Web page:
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The confusion over what is the correct drivers license I should have to drive my RV. is when people mention CDL which is for commerical only. Most reg license is for vehicles up to 26k. Most states refer you to the CDL manual and almost every state exempt RVs. However some states have a non-commerical option based on weight. SD, FL, KY DO NOT have or require a license based on weight of the vehicle. It's either reg or CDL and that's it. Some states don't allow HDT to be listed as an RV I know FL doesn't not sure about SD.
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Old 02-08-2014, 08:27 PM   #34
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NC also has a class a or class b, non Cdl license. Sky
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Old 02-08-2014, 09:21 PM   #35
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So the real question being, If you live in a state that doesn't require a special license to operate a large motor home and your traveling thru a state that has special requirements how are they going to expect compliance, There has to be something between states that allow for travel thru states. Other wise I'd have to stop and get a special permit or license in every state. Not buying all the hype.
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Old 02-08-2014, 09:29 PM   #36
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So the real question being, If you live in a state that doesn't require a special license to operate a large motor home and your traveling thru a state that has special requirements how are they going to expect compliance, There has to be something between states that allow for travel thru states. Other wise I'd have to stop and get a special permit or license in every state. Not buying all the hype.
This isn't an issue. State all have agreements. So long as you comply with the laws of your home state, you're good to go in any state.

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Old 02-08-2014, 09:37 PM   #37
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This isn't an issue. State all have agreements. So long as you comply with the laws of your home state, you're good to go in any state.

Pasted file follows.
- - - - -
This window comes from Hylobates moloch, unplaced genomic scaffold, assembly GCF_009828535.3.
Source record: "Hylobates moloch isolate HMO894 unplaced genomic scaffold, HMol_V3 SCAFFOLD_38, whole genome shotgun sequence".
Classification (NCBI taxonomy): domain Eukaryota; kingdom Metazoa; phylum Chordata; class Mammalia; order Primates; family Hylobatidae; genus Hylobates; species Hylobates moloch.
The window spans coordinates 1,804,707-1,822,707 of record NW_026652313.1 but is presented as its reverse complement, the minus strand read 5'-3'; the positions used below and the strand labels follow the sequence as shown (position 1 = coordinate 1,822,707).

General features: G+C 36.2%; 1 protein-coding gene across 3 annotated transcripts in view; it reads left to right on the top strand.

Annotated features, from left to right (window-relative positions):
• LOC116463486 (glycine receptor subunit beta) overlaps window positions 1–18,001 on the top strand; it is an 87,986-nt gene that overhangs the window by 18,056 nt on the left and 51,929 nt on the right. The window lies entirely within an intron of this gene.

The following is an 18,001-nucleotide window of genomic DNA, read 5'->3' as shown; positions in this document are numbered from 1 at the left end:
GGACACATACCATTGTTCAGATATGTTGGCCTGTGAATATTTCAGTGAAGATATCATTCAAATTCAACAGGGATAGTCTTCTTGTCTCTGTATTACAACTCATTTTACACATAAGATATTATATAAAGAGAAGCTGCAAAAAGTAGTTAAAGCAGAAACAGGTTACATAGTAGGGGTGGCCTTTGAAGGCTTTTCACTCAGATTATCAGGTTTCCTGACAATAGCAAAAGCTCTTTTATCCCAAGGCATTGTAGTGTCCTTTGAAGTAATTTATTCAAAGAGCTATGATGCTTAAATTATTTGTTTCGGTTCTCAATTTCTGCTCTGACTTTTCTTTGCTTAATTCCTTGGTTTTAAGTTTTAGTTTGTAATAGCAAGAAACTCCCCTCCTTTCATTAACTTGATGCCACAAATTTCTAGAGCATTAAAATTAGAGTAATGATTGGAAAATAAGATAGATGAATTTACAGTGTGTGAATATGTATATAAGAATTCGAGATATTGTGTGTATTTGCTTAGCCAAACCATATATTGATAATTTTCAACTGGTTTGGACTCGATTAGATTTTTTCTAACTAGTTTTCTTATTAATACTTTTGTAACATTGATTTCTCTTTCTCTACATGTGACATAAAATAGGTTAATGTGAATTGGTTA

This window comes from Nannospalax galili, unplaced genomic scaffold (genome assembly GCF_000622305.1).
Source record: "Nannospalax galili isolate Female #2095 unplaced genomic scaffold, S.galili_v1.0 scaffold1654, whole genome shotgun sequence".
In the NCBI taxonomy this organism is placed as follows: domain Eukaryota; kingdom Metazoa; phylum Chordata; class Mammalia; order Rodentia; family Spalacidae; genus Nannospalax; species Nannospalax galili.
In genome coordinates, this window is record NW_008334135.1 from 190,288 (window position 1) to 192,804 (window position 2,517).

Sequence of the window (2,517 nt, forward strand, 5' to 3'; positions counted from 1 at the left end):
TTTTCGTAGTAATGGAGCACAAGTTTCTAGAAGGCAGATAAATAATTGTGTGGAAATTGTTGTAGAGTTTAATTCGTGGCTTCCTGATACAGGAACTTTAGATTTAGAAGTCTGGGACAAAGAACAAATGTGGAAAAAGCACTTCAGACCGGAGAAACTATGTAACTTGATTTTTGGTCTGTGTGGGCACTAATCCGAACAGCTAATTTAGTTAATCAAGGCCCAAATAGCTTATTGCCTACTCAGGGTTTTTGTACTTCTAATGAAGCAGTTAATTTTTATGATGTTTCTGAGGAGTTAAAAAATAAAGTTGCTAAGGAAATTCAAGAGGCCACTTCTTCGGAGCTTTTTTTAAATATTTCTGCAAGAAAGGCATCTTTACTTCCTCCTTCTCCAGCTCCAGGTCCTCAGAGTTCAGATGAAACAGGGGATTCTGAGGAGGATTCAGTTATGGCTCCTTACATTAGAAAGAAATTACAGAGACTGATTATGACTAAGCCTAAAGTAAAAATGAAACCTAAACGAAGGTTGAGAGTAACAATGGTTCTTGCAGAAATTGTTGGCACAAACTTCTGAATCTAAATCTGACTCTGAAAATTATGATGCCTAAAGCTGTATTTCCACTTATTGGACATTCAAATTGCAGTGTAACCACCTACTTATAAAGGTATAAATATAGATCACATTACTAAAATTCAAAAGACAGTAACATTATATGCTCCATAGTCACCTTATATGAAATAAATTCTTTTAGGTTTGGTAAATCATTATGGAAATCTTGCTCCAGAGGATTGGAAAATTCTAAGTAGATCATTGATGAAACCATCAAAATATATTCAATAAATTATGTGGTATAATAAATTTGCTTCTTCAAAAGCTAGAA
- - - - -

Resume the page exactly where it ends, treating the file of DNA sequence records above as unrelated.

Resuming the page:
Rick
Correcto!
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Old 02-09-2014, 10:47 AM   #38
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This isn't an issue. State all have agreements. So long as you comply with the laws of your home state, you're good to go in any state.

Rick
This is absolutely correct but does not extend to loads and permits, (ie) if your state allows triple towing and you enter a state that doesn't allow it if you are caught you will probably be cited and forced to comply. Length limits and special permit loads I believe are under state control and are not generally following any reciprocity agreements.
Sorry for muddying the water and I know this probably doesn't apply to 99.1% of us.

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Old 02-09-2014, 11:40 AM   #39
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This is absolutely correct but does not extend to loads and permits, (ie) if your state allows triple towing and you enter a state that doesn't allow it if you are caught you will probably be cited and forced to comply. Length limits and special permit loads I believe are under state control and are not generally following any reciprocity agreements.